Green Bay Honors: 22nd Annual Packer Report Awards (Part 2)

The Play of the Year, Most Disappointing Player, Hit of the Year and more in Part 2 of our annual postseason awards.

Let's tear open some more awards ...


TE Jared Cook’s 35-yard sideline catch vs. Dallas

Twelve seconds remaining. Game tied at 31. Green Bay facing a third-and-20 at their 32-yard line during a divisional playoff battle at Dallas. The predictions seemed spot on: The last team with the ball was going to win. At this moment, it was the Packers. Aaron Rodgers took the shotgun snap with Ty Montgomery lined up immediately to his left. Rodgers spun around and rolled to his left, as left guard Lane Taylor bought him a few precious extra seconds with a block on defensive end Jack Crawford.

Davante Adams was the lone receiver to the left side of the formation. On the right was tight end Jared Cook inside, with Randall Cobb to his right and Jordy Nelson to the outside. Adams and Nelson ran straight down the field while Cook and Cobb angled across to their left. Rodgers threw one of the most perfect passes of his career with a strike down the sideline where only Cook — who was just ahead of and downfield of safety Byron Jones — could make the 36-yard catch. Doing his best Michael Jackson, the tight end went up on the toes of his size-15 cleats and dragged them across the turf, making the catch as he fell out of bounds with 3 seconds on the clock. Initially ruled incomplete, a second official ran in and signaled it was a catch. Mason Crosby’s 51-yarder (which makes for a pretty good runner-up Play of the Year) sealed the deal. And we thought the Hail Mary the week before to Randall Cobb was the Play of the Year. Little did we know.


CB Damarious Randall

The trickle-down effect of Sam Shields’ absence in the secondary was felt from Week 2 through the NFC title game. It was especially impactful for Damarious Randall, who was looking to build on a promising rookie year that ended badly in overtime at Arizona, when he blew coverage on a long Larry Fitzgerald catch and run that set up the winning touchdown a play later. But with Shields exiting the lineup for good in Week 1 with a concussion, Randall was thrust into the spotlight, with hopes he could thrive — or at least survive as the No. 1 corner. Instead, Randall battled injuries and inconsistencies, missing games, missing assignments and missing tackles.

He was in on a handful of big plays to be sure — a game-saving tackle in the season opener at Jacksonville and two interceptions in a win over Seattle. But the touchdowns and long pass plays he gave up defined his season. The low point came during the Bears’ furious fourth-quarter comeback at Chicago, when he was benched after giving up an 8-yard score to Alshon Jeffrey. Green Bay won, but the coaches had clearly seen enough. In fairness, only Randall knows how much the litany of injuries impacted his play. But too often, Randall was out of position, seemed unsure of the coverage behind him or simply failed to make the play. By season’s end, LaDarius Gunter (aka OBJ’s Kryptonite), a former undrafted free agent, had taken over No. 1 cornerback duties. The potential is there for Randall. The speed and athleticism are there. And after seeing how receiver Davante Adams rebounded from his sophomore slump, no one should be bailing on this talented young corner just yet.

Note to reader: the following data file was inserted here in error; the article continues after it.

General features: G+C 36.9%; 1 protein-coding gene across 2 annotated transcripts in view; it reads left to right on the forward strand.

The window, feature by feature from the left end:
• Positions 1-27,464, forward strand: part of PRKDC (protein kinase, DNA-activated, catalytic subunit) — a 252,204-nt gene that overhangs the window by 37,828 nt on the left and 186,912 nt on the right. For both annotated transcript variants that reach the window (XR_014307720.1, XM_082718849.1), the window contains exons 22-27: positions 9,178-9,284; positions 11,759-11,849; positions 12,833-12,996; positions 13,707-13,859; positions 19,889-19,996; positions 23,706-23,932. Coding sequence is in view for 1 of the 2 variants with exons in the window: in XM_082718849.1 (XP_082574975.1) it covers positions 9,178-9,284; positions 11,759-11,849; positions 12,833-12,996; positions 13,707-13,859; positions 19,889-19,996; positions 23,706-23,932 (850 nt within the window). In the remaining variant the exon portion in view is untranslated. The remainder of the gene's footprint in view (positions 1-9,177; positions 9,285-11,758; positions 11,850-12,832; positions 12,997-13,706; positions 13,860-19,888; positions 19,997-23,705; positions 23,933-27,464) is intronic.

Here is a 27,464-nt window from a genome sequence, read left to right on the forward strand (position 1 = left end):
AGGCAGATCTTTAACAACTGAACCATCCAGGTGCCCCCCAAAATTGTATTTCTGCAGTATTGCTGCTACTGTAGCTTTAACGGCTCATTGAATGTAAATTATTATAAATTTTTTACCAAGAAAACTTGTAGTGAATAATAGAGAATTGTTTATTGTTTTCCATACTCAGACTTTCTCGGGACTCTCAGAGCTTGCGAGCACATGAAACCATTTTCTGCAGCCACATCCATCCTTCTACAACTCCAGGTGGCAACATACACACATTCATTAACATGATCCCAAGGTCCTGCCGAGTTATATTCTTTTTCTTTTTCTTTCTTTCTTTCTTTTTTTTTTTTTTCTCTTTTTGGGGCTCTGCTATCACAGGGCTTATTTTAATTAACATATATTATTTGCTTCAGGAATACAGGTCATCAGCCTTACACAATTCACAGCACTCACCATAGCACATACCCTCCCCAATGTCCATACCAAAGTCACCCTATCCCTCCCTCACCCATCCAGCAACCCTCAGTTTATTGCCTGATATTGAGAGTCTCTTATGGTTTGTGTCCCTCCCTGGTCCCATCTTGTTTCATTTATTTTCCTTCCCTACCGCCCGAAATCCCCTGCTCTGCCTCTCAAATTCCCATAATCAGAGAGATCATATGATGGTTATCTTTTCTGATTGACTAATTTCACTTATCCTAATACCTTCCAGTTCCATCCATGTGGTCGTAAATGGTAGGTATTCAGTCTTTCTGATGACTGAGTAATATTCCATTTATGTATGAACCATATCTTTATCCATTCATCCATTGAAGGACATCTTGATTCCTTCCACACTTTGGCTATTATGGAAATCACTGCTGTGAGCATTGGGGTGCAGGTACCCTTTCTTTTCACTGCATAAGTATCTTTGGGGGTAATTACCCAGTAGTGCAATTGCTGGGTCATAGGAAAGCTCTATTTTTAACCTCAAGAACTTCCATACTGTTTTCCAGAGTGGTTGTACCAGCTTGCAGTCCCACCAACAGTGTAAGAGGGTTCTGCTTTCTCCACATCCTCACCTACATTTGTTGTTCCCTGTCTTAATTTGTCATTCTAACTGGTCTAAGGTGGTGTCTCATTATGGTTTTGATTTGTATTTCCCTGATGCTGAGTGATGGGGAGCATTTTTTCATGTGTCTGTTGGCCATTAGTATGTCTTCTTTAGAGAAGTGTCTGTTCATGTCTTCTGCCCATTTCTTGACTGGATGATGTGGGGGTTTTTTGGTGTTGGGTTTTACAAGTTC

S Kentrell Brice on Cowboys WR Cole Beasley

While the league never has done more to promote player safety, legal hits like the one Packers reserve safety Kentrell Brice put on Cowboys receiver Cole Beasley truly underscore the phrase that football is not a contact sport, it’s a collision sport. The undrafted rookie was forced into extended action in the 34-31 playoff win over the Cowboys when starter Morgan Burnett was out. He led the team with six tackles, including this one, which is closer to a car crash than a takedown. On third-and-4 in Packers territory with just less than 2 minutes to play in the first half, Cowboys quarterback Dak Prescott delivered a ball to Beasley, who was streaking in from the right. Coming in fast from the left was Brice. He stopped Beasley in his tracks, upending him and planting him face-first on the turf. While Brice’s helmet definitely crosses Beasley’s facemask on the tackle, there was neither a fine nor penalty. Both players were fine after the play — which went viral on social media — and props to Beasley for not only hanging onto the ball after an 18-yard gain but popping back up immediately after the hit.

Honorable mention goes to inside linebacker Joe Thomas, who hit Bears running back Ka’Deem Carey so hard on a second-and-4 play at Chicago that the “C” logo on the side of his helmet flew off. The minus-4 degree wind chill gets an assist, but no one else’s logo came off that day, so the bulk of the credit goes to Thomas. Green Bay forced a field goal on that drive in a game they would go on to win 30-27.